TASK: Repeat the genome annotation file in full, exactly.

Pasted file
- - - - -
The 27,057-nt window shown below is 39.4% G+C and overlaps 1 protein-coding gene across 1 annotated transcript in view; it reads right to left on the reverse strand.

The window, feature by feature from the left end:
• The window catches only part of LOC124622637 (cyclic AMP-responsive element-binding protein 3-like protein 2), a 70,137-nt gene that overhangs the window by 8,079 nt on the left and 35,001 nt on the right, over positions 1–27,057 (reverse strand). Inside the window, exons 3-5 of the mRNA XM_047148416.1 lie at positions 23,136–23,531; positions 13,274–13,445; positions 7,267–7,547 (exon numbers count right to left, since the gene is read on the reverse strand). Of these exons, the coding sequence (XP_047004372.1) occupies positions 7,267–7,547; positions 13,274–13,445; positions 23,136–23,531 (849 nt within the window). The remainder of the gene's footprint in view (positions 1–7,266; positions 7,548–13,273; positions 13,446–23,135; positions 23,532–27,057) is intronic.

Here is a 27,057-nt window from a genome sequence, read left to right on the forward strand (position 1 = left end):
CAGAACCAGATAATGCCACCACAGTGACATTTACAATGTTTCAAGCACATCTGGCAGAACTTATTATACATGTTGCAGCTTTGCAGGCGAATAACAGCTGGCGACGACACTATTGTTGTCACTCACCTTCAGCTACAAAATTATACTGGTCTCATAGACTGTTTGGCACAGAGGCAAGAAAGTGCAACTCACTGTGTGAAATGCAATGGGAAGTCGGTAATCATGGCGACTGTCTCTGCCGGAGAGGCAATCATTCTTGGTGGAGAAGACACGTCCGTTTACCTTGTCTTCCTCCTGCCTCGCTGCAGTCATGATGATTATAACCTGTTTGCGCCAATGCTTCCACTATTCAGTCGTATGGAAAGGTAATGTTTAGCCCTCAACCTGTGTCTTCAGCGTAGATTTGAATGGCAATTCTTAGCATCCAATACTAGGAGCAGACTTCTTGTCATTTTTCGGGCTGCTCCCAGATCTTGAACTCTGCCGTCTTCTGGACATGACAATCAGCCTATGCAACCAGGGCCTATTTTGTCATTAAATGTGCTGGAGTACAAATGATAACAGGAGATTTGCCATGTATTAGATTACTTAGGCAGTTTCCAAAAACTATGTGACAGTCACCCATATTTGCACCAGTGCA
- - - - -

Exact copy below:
The 27,057-nt window shown below is 39.4% G+C and overlaps 1 protein-coding gene across 1 annotated transcript in view; it reads right to left on the reverse strand.

The window, feature by feature from the left end:
• The window catches only part of LOC124622637 (cyclic AMP-responsive element-binding protein 3-like protein 2), a 70,137-nt gene that overhangs the window by 8,079 nt on the left and 35,001 nt on the right, over positions 1–27,057 (reverse strand). Inside the window, exons 3-5 of the mRNA XM_047148416.1 lie at positions 23,136–23,531; positions 13,274–13,445; positions 7,267–7,547 (exon numbers count right to left, since the gene is read on the reverse strand). Of these exons, the coding sequence (XP_047004372.1) occupies positions 7,267–7,547; positions 13,274–13,445; positions 23,136–23,531 (849 nt within the window). The remainder of the gene's footprint in view (positions 1–7,266; positions 7,548–13,273; positions 13,446–23,135; positions 23,532–27,057) is intronic.

Here is a 27,057-nt window from a genome sequence, read left to right on the forward strand (position 1 = left end):
CAGAACCAGATAATGCCACCACAGTGACATTTACAATGTTTCAAGCACATCTGGCAGAACTTATTATACATGTTGCAGCTTTGCAGGCGAATAACAGCTGGCGACGACACTATTGTTGTCACTCACCTTCAGCTACAAAATTATACTGGTCTCATAGACTGTTTGGCACAGAGGCAAGAAAGTGCAACTCACTGTGTGAAATGCAATGGGAAGTCGGTAATCATGGCGACTGTCTCTGCCGGAGAGGCAATCATTCTTGGTGGAGAAGACACGTCCGTTTACCTTGTCTTCCTCCTGCCTCGCTGCAGTCATGATGATTATAACCTGTTTGCGCCAATGCTTCCACTATTCAGTCGTATGGAAAGGTAATGTTTAGCCCTCAACCTGTGTCTTCAGCGTAGATTTGAATGGCAATTCTTAGCATCCAATACTAGGAGCAGACTTCTTGTCATTTTTCGGGCTGCTCCCAGATCTTGAACTCTGCCGTCTTCTGGACATGACAATCAGCCTATGCAACCAGGGCCTATTTTGTCATTAAATGTGCTGGAGTACAAATGATAACAGGAGATTTGCCATGTATTAGATTACTTAGGCAGTTTCCAAAAACTATGTGACAGTCACCCATATTTGCACCAGTGCA